Prevention of silica scale in membrane systems: Removal of monomer and polymer silica

Ingrida Bremere*, Maria Kennedy, Sahar Mhyio, Abdulfattah Jaljuli, Geert Jan Witkamp, Jan Schippers

*Corresponding author for this work

Research output: Contribution to journalConference articlepeer-review

74 Scopus citations


In reverse osmosis (RO) and nanofiltration silica may precipitate on the membrane surface causing the decline in mass transfer. The appearance of deposits will depend on the different forms of silica, namely monomer, polymer and colloidal present in the feed water and concentrate. Exceeding the solubility of monomer silica is commonly considered to result in the formation of silica scale, which is difficult to remove. As a consequence, deposition of silica scale is prevented avoiding supersaturations, which results in limited conversions with silica rich feedwaters, and/or more recently the addition of antiscalants. The removal of silica in a separate process may be a successful alternative to scale control if the monomer silica concentration is either removed below the solubility level or the remaining silica supersaturation will not cause the deposition in next stage of a RO system. For this purpose, silica deposition from supersaturated solutions (200-700 mg/1) was tested in seeded silica gel (size 63-200 μm) batch experiments (pH = 7, 25°C). Results indicated that monomer silica deposit on seeds and form silica polymers in solution. The formation of latter strongly negatively affects the removal of silica by silica gel seeds. Addition of iron (III) in comparable experiments had a profound effect on removal of monomer and polymer silica. Removal mechanisms most likely include the formation of sparingly soluble iron silicates resulting in un-saturated amorphous silica solution and coagulation of polymer silica.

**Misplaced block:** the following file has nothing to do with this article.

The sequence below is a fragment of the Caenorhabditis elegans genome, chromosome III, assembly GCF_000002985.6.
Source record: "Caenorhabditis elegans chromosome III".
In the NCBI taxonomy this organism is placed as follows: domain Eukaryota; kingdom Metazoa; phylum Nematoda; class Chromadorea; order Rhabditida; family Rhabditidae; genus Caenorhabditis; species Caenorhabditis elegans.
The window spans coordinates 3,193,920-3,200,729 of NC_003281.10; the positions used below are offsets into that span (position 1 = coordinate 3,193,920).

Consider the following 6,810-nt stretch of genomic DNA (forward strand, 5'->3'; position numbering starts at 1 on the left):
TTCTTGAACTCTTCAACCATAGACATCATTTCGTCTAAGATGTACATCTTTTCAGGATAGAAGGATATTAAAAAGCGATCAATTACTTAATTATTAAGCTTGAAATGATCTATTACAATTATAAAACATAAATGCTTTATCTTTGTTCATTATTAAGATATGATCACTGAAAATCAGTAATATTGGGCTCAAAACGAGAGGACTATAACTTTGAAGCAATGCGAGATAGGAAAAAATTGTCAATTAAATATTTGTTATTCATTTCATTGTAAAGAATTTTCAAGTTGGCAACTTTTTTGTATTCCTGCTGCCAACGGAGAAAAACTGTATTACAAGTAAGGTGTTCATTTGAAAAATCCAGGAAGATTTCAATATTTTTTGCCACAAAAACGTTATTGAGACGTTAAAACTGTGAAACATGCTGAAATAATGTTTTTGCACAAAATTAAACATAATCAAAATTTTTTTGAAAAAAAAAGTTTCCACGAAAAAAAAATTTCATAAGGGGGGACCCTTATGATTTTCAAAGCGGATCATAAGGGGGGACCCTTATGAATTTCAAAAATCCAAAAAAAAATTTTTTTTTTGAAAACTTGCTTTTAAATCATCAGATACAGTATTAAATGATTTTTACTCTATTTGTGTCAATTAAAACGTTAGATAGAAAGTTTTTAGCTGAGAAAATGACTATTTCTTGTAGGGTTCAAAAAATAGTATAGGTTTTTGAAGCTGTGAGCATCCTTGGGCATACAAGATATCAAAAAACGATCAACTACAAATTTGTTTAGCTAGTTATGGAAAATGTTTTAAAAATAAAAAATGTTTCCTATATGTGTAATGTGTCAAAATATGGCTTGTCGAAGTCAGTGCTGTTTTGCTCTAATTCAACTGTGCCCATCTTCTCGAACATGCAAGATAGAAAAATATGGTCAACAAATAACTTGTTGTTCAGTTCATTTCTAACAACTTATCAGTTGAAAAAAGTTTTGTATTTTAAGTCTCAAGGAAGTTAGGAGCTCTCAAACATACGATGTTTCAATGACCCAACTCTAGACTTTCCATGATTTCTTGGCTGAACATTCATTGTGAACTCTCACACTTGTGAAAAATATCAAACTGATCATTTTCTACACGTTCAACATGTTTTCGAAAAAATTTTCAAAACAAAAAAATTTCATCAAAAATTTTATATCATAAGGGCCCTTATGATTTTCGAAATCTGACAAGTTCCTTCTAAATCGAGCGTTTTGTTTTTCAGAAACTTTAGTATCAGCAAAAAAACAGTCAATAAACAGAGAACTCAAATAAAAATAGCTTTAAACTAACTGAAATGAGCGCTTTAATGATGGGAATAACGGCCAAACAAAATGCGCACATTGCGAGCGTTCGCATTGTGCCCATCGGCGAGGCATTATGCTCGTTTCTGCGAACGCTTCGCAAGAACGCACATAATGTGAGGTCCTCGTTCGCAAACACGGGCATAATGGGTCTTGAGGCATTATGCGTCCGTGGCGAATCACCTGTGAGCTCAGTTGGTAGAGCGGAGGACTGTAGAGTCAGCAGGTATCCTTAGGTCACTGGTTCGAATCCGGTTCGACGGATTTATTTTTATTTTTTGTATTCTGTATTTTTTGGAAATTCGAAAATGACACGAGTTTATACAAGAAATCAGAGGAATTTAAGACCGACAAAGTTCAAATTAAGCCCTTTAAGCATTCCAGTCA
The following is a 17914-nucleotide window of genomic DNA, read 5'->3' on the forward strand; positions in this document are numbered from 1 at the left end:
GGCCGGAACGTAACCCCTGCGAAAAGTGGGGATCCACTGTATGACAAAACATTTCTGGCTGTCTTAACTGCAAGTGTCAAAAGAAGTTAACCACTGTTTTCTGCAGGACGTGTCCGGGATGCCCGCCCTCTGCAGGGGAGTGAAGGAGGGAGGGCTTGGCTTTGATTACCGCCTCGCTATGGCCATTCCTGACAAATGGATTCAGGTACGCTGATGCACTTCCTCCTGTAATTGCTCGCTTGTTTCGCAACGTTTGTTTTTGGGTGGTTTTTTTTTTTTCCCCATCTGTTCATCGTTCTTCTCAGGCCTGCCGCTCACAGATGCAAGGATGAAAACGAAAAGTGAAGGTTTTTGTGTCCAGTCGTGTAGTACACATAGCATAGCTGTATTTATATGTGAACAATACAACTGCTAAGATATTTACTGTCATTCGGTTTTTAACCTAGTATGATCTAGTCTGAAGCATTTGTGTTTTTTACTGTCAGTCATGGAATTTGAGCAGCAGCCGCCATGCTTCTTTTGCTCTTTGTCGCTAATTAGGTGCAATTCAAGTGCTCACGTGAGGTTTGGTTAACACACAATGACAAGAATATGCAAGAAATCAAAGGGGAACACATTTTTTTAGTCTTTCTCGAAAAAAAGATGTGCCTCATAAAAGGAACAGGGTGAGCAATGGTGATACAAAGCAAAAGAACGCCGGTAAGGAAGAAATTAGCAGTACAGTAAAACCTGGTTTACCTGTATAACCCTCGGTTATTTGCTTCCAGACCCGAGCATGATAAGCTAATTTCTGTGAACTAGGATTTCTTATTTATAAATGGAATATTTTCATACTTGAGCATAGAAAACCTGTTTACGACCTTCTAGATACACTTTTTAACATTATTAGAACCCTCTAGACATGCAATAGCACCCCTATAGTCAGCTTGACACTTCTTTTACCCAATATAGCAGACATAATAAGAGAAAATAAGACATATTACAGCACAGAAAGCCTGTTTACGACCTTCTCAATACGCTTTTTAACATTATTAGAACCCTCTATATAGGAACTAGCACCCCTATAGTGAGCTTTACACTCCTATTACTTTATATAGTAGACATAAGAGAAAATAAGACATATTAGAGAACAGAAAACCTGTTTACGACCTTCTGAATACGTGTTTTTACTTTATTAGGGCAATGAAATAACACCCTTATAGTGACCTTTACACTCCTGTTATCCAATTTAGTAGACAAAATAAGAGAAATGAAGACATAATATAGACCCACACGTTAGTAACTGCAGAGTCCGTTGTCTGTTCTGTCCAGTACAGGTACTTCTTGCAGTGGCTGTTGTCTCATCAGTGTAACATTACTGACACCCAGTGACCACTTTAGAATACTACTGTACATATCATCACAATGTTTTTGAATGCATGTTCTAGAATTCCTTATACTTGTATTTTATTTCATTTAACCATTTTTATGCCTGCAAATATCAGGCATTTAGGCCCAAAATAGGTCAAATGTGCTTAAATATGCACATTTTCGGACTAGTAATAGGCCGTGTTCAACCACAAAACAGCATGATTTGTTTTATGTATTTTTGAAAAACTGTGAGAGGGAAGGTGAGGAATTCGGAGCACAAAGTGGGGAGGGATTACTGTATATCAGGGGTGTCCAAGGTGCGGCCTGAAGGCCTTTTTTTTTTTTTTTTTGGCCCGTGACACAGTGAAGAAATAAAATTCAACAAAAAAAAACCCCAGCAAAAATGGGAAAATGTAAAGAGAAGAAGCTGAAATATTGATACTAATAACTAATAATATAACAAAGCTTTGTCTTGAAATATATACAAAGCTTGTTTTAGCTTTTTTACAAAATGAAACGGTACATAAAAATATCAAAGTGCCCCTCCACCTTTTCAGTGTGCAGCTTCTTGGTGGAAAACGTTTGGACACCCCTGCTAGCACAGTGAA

Original languageEnglish (US)
Pages (from-to)89-100
Number of pages12
Issue number1-3
StatePublished - Dec 20 2000
Externally publishedYes
EventConference on Membranes in Drinking and Industrial Water Production - Paris, France
Duration: Oct 3 2000Oct 6 2000


  • Iron (III)
  • RO systems
  • Scale control
  • Silica deposition

ASJC Scopus subject areas

  • General Chemistry
  • General Chemical Engineering
  • General Materials Science
  • Water Science and Technology
  • Mechanical Engineering


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